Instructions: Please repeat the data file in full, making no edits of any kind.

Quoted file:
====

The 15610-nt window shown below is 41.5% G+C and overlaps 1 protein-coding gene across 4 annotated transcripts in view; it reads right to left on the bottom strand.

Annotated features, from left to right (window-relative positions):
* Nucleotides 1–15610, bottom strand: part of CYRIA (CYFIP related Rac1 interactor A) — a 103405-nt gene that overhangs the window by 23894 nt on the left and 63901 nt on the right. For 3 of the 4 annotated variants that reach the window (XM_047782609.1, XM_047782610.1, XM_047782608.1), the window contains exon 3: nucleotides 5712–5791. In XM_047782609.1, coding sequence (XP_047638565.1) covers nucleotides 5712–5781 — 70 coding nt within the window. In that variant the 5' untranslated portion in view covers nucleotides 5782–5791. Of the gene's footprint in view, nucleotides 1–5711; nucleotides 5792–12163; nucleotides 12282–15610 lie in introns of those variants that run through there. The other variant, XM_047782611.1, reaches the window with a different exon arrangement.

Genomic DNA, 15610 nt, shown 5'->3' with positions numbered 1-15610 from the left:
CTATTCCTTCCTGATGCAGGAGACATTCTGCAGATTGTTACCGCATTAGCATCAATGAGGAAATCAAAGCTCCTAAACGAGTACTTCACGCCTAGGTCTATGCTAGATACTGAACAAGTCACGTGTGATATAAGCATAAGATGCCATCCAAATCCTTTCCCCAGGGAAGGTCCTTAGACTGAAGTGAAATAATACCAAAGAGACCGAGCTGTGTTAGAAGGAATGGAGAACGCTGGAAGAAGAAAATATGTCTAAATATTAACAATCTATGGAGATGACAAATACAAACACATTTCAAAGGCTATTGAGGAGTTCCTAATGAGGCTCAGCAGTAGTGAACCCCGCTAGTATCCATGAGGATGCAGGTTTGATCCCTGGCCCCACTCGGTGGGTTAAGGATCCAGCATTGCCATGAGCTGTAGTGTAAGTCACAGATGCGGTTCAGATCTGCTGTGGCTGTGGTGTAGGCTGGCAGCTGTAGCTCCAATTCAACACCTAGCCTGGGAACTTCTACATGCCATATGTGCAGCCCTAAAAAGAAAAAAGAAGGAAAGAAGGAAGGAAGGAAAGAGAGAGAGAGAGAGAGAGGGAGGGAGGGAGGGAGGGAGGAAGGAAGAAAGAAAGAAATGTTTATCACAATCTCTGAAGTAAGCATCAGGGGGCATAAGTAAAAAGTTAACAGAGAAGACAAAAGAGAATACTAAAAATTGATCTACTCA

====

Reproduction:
The 15610-nt window shown below is 41.5% G+C and overlaps 1 protein-coding gene across 4 annotated transcripts in view; it reads right to left on the bottom strand.

Annotated features, from left to right (window-relative positions):
* Nucleotides 1–15610, bottom strand: part of CYRIA (CYFIP related Rac1 interactor A) — a 103405-nt gene that overhangs the window by 23894 nt on the left and 63901 nt on the right. For 3 of the 4 annotated variants that reach the window (XM_047782609.1, XM_047782610.1, XM_047782608.1), the window contains exon 3: nucleotides 5712–5791. In XM_047782609.1, coding sequence (XP_047638565.1) covers nucleotides 5712–5781 — 70 coding nt within the window. In that variant the 5' untranslated portion in view covers nucleotides 5782–5791. Of the gene's footprint in view, nucleotides 1–5711; nucleotides 5792–12163; nucleotides 12282–15610 lie in introns of those variants that run through there. The other variant, XM_047782611.1, reaches the window with a different exon arrangement.

Genomic DNA, 15610 nt, shown 5'->3' with positions numbered 1-15610 from the left:
CTATTCCTTCCTGATGCAGGAGACATTCTGCAGATTGTTACCGCATTAGCATCAATGAGGAAATCAAAGCTCCTAAACGAGTACTTCACGCCTAGGTCTATGCTAGATACTGAACAAGTCACGTGTGATATAAGCATAAGATGCCATCCAAATCCTTTCCCCAGGGAAGGTCCTTAGACTGAAGTGAAATAATACCAAAGAGACCGAGCTGTGTTAGAAGGAATGGAGAACGCTGGAAGAAGAAAATATGTCTAAATATTAACAATCTATGGAGATGACAAATACAAACACATTTCAAAGGCTATTGAGGAGTTCCTAATGAGGCTCAGCAGTAGTGAACCCCGCTAGTATCCATGAGGATGCAGGTTTGATCCCTGGCCCCACTCGGTGGGTTAAGGATCCAGCATTGCCATGAGCTGTAGTGTAAGTCACAGATGCGGTTCAGATCTGCTGTGGCTGTGGTGTAGGCTGGCAGCTGTAGCTCCAATTCAACACCTAGCCTGGGAACTTCTACATGCCATATGTGCAGCCCTAAAAAGAAAAAAGAAGGAAAGAAGGAAGGAAGGAAAGAGAGAGAGAGAGAGAGAGGGAGGGAGGGAGGGAGGGAGGAAGGAAGAAAGAAAGAAATGTTTATCACAATCTCTGAAGTAAGCATCAGGGGGCATAAGTAAAAAGTTAACAGAGAAGACAAAAGAGAATACTAAAAATTGATCTACTCA